Car shopping in NJ right now is a nightmare: My story and some advice (Opinion)
Last month, my commute home took a turn for the worst when my faithful SUV died on the side of Route 1. Over seven years and 159,000 miles, it got me to and from work through the worst of weather and the dead of night. It drove me to my wedding, and saw the birth of all three of my children.
But when I replaced the engine (for a second time) a few months ago, I vowed that I could not sink more money into the car to keep it limping along. So when the latest repair estimate came in over $4,000, I decided it was time to go car shopping.
Easier said than done.
The State of the Car Business
Have you looked at any car lots around New Jersey lately? They are pathetically empty. One dealer rep I spoke with said his new car inventory was about 10 percent of usual.
You'd probably be quick to blame staffing and supply issues, driven by the pandemic. And you'd be mostly right. There is a global shortage of semiconductors — important chips that serve as the electronic "brain" in modern vehicles. (Along with smartphones, computers, appliances, and more.) Assembly lines worldwide have halted. And some estimates do not show a return to normal production levels until 2023.
But there's another more local issue in play: Ida.
When the remnants of Hurricane Ida soaked New Jersey in early September, thousands of cars were flooded and declared a total loss. Those vehicles had to be replaced, putting an additional strain on the already low inventory throughout the auto industry. In other words, this autumn's car shortage has been even worse in New Jersey than in other places.
I do have some inside knowledge on the car industry in New Jersey, as my father has been a salesman for over 25 years.
Also, I've opted to leave dealership names and specific car brands out of this post. It is not an advertisement or endorsement.
On the flip side, I do not want to be accused of maliciously harming a business by openly complaining about my experience.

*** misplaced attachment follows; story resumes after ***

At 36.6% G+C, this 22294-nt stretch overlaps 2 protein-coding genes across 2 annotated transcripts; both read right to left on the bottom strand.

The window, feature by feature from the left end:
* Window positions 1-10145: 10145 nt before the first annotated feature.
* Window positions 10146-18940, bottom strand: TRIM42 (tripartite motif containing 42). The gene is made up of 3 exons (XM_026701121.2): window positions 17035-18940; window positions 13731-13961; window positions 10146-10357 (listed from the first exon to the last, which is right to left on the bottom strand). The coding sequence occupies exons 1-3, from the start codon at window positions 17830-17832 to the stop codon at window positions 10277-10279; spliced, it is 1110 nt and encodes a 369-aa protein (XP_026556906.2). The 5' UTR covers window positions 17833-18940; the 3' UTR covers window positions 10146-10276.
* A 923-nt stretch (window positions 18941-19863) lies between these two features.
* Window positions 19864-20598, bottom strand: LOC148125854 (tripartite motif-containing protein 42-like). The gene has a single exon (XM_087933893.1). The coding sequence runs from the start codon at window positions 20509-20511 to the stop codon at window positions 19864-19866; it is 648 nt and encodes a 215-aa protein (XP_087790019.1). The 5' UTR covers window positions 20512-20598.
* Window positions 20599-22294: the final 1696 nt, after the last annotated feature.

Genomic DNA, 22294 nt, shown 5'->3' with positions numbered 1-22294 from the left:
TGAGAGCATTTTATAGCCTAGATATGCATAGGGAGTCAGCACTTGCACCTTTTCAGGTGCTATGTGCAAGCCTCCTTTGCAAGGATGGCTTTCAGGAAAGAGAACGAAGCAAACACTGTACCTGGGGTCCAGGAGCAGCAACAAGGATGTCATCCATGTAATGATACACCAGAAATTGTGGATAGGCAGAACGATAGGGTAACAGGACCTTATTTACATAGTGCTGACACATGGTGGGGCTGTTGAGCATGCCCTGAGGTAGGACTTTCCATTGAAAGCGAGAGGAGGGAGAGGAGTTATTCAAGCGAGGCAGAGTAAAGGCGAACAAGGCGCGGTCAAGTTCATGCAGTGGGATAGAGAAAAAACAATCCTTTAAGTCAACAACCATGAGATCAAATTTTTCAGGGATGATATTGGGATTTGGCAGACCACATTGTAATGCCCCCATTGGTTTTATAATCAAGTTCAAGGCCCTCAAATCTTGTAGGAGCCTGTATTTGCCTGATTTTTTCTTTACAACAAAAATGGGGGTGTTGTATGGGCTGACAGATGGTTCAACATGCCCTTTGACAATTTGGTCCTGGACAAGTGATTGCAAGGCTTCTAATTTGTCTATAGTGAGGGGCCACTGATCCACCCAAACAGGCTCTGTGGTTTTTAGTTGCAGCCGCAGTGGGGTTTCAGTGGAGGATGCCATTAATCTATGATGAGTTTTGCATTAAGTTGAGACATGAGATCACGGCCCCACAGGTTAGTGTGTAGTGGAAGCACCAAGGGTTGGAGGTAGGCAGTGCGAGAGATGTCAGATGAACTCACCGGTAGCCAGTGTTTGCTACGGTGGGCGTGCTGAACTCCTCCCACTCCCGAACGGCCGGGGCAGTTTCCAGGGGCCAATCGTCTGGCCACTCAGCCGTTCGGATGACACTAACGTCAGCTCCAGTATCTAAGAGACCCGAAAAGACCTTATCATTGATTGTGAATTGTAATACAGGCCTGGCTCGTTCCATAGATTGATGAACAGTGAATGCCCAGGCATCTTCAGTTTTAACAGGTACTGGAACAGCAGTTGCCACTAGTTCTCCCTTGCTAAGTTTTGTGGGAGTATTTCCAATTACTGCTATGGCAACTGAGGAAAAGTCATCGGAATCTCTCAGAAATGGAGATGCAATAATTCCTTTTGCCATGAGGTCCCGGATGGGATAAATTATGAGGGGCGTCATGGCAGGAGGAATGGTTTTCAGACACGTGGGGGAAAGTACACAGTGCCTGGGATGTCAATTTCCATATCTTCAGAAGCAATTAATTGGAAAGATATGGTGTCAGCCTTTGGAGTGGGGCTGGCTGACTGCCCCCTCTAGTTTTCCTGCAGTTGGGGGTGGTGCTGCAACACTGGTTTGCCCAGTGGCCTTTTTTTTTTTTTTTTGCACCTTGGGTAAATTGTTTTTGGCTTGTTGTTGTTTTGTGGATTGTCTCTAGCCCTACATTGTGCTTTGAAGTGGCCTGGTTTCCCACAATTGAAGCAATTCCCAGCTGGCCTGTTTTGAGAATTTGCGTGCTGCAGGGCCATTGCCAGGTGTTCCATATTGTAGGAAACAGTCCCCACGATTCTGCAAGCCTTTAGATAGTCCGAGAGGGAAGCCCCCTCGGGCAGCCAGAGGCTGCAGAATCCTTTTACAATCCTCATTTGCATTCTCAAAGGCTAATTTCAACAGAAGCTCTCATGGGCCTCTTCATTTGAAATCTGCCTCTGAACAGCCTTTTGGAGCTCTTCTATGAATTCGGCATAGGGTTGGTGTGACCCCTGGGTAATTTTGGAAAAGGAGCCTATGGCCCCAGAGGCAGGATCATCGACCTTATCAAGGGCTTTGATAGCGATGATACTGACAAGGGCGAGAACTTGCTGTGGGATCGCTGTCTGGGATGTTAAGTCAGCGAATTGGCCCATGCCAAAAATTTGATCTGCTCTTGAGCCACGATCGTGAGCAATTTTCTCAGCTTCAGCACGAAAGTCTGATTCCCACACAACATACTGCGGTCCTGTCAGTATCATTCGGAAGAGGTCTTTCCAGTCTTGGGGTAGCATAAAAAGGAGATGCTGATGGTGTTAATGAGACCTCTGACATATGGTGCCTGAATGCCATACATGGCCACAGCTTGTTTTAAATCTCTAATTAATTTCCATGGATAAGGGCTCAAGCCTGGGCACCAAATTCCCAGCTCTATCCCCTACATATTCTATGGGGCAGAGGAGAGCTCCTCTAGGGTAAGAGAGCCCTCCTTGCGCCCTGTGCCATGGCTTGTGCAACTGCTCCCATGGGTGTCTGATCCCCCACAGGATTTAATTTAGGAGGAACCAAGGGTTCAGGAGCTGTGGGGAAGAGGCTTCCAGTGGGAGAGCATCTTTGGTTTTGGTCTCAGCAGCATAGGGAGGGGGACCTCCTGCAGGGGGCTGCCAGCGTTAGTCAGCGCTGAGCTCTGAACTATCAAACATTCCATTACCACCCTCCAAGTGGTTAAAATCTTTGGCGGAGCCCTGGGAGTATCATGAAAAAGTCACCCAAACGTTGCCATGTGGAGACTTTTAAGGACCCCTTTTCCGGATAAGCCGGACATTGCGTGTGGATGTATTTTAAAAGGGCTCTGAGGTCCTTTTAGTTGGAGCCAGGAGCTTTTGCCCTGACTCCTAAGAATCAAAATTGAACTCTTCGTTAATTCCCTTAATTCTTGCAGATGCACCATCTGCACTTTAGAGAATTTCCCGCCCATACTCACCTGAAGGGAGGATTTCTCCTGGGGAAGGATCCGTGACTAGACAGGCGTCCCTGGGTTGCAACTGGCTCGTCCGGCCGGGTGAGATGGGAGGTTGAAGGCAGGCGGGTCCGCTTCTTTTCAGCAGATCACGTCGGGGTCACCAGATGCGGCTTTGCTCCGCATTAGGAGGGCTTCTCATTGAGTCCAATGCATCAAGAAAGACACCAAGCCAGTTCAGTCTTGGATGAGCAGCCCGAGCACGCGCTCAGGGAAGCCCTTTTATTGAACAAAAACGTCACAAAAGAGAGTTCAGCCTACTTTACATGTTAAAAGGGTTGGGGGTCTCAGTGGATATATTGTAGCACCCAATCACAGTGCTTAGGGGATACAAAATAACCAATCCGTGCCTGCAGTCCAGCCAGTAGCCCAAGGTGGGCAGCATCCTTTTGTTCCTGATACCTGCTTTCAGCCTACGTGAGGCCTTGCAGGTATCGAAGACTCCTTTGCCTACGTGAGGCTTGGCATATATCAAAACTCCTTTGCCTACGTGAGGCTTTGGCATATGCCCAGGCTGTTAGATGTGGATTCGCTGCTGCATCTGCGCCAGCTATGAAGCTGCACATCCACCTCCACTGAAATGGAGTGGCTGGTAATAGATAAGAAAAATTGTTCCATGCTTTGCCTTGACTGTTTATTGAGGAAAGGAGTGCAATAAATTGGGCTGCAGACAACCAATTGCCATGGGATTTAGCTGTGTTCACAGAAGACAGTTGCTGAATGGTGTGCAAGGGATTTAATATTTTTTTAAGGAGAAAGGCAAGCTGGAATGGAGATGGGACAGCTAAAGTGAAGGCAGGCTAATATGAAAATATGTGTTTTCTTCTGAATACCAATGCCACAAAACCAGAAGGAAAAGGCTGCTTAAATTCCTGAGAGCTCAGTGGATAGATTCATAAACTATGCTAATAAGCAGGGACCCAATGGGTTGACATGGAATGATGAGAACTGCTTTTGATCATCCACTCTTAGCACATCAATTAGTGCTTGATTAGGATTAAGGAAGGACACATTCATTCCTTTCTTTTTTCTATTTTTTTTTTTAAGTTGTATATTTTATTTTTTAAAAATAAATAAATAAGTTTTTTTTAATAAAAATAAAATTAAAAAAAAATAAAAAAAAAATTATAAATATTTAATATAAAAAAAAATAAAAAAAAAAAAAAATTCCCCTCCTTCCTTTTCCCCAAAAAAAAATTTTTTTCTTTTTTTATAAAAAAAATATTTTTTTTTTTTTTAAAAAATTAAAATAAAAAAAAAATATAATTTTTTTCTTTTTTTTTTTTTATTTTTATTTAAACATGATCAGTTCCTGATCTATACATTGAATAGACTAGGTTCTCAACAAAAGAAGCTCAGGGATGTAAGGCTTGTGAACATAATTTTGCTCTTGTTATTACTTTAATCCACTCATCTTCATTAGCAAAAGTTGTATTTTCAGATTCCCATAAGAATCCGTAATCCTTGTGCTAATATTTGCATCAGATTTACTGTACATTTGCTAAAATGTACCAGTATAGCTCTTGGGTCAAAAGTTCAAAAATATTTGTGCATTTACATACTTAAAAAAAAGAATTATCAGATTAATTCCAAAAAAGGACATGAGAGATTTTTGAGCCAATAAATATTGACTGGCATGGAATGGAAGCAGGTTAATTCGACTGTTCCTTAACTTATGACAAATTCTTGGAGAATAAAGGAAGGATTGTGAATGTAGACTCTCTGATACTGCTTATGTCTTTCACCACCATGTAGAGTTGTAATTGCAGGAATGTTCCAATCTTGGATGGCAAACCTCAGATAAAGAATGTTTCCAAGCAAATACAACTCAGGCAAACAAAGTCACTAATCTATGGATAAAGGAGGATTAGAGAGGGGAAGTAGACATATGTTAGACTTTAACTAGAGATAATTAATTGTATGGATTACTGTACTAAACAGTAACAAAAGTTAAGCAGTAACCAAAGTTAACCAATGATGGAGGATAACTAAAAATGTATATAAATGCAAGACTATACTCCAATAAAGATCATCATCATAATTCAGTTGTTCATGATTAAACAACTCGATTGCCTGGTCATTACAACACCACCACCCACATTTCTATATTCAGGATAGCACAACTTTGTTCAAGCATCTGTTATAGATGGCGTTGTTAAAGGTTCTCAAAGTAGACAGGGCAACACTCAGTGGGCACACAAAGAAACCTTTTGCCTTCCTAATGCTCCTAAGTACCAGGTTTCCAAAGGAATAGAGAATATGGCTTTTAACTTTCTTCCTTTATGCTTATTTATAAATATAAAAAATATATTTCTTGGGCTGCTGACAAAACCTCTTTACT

As you might guess, in my car shopping adventure, finding a suitable vehicle was difficult. Every dealership web site I visited showed low to literally no inventory.
Eventually, I was thrilled to find a used car I really liked. Good condition, low mileage, decent price. They weren't willing to budge on the sticker price by even a penny. But given market conditions and my immediate need for a vehicle, I put down a deposit anyway.
Literally minutes after handing over the deposit, I got a call from the Sales Manager. (Uh-oh.) Because of the "deal" we had brokered, I would not be allowed to bring my own financing to the table as planned. (For the record, there were no special discounts or a "deal" here. And despite my excellent credit, their interest rates were terrible.)
Red flag. Alarm bells. Fight or flight. It just felt slimy. So I didn't just walk away, I ran away. (And yes, I got my deposit back.)
There is a happy ending to this story. The very next day, I found an even better vehicle at an even better price at an amazing dealership. Although it was 50 miles from home, they were friendly, professional, and respectful.
What a trifecta, and what a difference. They earned my business and made me a very satisfied customer — I love my new-to-me SUV!
There are some lessons to be learned here about the current state of the auto industry.
1.) Do your homework. New vs. used? Which makes and models are a good fit for you? What bells and whistles are priorities for you? And, most important, what is a fair market price for your ideal vehicle? The internet is your friend — there are some outstanding resources out there to help you answer those questions.
2.) Know the market. Don't expect much wiggle room, especially on new car sales — manufacturer incentives are scarce right now. Having said that, there are absolutely deals to be found — especially on used cars that have been sitting on a lot for a while.
3.) Watch for addenda. Also known as the "Dealer Posted Price," some places add thousands of dollars to the manufacturer's suggested retail price. Sometimes the adjustment is for specific models. Sometimes (especially in this tough market) it's across the board. True sticker shock — are you willing to pay upwards of $12K more than a car is actually "worth"?
4.) Sundays are awesome. Ahh, blue laws — an archaic tradition dating to the 1600s. Buying and selling cars is illegal on Sundays in New Jersey. Every car dealership in the state is closed. What a perfect time to cruise some lots, and see what you like and what you don't. (From the outside, at least.) With no sales pressure at all.
5.) Red flag? Run away. Unless you are looking for something very specific, become emotionally invested in a particular car, or have significant credit challenges, don't be afraid to literally get up and walk away from a particular dealership. This is a major purchase decision. If you feel uncomfortable at any point because they're being slimy, shady, or too aggressive, go somewhere else.